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How FEMA funding fight led to monster mosquito swarms in N.C.

How to fund FEMA has emerged as the biggest point of contention as Congress seeks to pass a spending bill to avoid a government shutdown this week. In the meantime, those requesting federal emergency relief are wondering if it will ever come.

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And coastal towns in North Carolina, combating record swarms of mosquitos released after the drenching of hurricane Irene last month, have curtailed spraying efforts because they simply don't trust that they'll get their money back.

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The North Carolina mosquito spraying fund that is normally replenished with FEMA funds is down to $160,000, which isn't enough to cover the amount needed in Dare County, N.C., alone, officials say.

Along the North Carolina coast, mosquito traps that usually catch 50 mosquitoes a night have caught 14,000 on some nights – an unprecedented amount, according to state mosquito experts. In some places, the swarms have made working outdoors to salvage property and rebuild homes difficult and, potentially, unsafe because of disease concerns.

"It's difficult for me to understand how FEMA recovery money becomes ideological," says Bobby Outten, the county manager in Dare County, which has stopped aerial spraying for mosquitoes because FEMA has been unable to guarantee the county will be reimbursed. "[Congress] needs to get aid out here as quickly as they can because people are suffering while they fight."

He adds: "In the back of your mind, you know that they're going to come through, but in the forefront, when the debate is going on, you really aren't sure what to tell people."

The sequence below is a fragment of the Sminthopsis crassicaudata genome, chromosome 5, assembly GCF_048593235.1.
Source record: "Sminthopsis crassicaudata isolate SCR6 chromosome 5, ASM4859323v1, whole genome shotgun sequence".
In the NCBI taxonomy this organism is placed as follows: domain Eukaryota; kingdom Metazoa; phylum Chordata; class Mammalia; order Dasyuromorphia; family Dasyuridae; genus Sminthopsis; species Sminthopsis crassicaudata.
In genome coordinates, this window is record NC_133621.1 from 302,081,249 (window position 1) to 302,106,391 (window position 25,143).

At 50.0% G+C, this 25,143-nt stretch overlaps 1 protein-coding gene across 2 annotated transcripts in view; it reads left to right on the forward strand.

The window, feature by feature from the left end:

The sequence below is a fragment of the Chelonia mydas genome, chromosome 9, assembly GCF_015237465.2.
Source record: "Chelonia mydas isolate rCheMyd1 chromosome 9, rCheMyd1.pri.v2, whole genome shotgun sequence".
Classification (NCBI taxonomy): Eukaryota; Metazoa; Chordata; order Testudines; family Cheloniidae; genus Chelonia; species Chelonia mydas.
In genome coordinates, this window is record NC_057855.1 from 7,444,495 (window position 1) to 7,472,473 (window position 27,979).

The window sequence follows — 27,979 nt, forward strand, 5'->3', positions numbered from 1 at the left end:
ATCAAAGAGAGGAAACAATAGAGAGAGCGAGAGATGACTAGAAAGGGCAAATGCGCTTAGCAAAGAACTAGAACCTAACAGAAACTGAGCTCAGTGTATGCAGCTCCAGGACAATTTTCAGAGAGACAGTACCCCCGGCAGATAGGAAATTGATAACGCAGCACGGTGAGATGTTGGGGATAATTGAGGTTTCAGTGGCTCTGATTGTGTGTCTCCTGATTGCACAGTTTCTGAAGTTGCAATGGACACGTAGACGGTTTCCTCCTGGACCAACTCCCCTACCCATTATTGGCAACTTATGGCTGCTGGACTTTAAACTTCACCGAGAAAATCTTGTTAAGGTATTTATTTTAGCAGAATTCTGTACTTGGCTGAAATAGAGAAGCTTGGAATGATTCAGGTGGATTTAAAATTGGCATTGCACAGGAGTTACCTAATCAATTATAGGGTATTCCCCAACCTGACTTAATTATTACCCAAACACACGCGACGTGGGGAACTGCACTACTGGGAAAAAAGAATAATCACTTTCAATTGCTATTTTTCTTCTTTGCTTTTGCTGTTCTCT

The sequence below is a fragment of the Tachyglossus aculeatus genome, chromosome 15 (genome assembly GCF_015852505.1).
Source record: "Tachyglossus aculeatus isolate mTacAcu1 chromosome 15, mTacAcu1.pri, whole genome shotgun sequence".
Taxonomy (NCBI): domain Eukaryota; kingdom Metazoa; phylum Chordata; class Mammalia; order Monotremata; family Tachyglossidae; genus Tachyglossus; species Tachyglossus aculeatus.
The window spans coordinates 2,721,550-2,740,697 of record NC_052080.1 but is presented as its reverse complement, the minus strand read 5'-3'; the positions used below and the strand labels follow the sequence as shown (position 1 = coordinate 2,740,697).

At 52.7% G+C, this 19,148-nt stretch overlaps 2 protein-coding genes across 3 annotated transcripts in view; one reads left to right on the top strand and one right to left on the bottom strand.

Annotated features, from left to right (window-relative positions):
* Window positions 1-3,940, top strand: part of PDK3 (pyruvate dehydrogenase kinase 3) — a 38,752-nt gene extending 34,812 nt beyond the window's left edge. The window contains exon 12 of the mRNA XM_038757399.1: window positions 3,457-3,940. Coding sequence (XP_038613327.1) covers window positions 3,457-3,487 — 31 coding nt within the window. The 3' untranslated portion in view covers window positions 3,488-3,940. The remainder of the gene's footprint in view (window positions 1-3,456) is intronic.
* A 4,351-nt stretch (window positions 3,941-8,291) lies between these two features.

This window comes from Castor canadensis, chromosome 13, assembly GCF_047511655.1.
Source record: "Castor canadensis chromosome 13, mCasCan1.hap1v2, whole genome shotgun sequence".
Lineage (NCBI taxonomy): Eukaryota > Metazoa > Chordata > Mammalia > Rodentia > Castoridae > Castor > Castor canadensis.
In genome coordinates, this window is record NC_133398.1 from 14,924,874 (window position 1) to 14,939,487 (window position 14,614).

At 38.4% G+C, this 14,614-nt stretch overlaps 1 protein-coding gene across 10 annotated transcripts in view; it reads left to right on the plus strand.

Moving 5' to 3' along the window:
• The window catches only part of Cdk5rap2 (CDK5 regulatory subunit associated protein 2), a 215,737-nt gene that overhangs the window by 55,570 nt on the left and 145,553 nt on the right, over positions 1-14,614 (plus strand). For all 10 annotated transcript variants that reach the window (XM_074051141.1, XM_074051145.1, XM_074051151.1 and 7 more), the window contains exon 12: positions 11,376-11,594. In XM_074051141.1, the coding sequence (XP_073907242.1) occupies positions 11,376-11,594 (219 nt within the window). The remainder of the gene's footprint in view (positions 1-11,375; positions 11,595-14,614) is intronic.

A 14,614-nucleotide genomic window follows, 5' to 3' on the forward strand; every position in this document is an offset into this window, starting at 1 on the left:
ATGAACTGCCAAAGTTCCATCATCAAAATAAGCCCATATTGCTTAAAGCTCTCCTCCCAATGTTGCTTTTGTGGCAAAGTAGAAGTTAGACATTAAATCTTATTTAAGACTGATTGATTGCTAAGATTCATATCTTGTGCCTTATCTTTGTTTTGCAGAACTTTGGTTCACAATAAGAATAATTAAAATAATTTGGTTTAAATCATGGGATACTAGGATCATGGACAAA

Joplin Mayor Mike Woolston, whose city was heavily damaged by a massive tornado in May, says that even if Congress resolves the funding crisis this week, questions will linger about FEMA's ability to honor its purpose: to help people rebuild from disaster. "The devil's in the details," Mr. Woolston tells the Associated Press. "How long will it take, how much disaster funding will there be?"

Rising costs due to the sheer number of presidential disaster declarations – Obama has declared a record 84 events worthy of FEMA help this year, a record – is something Congress is now forced to confront, especially with the nation's debt topping $14 trillion. For the sixth time in the last decade, the federal government this year stopped paying for long-term recovery projects so it could pay for more immediate needs.

But with eight out of 10 Americans already disapproving of how Congress handled this summer's debt crisis, the FEMA debate seems an unwelcome replay to some. "Yeah, we've had a bad year for disasters, and that means expenses are greater than normal," says Mr. Outten, the Dare County manager. "But FEMA is there for one purpose, and that's to deal with those issues. And if it's not going to deal with them, what's the point of having FEMA?"

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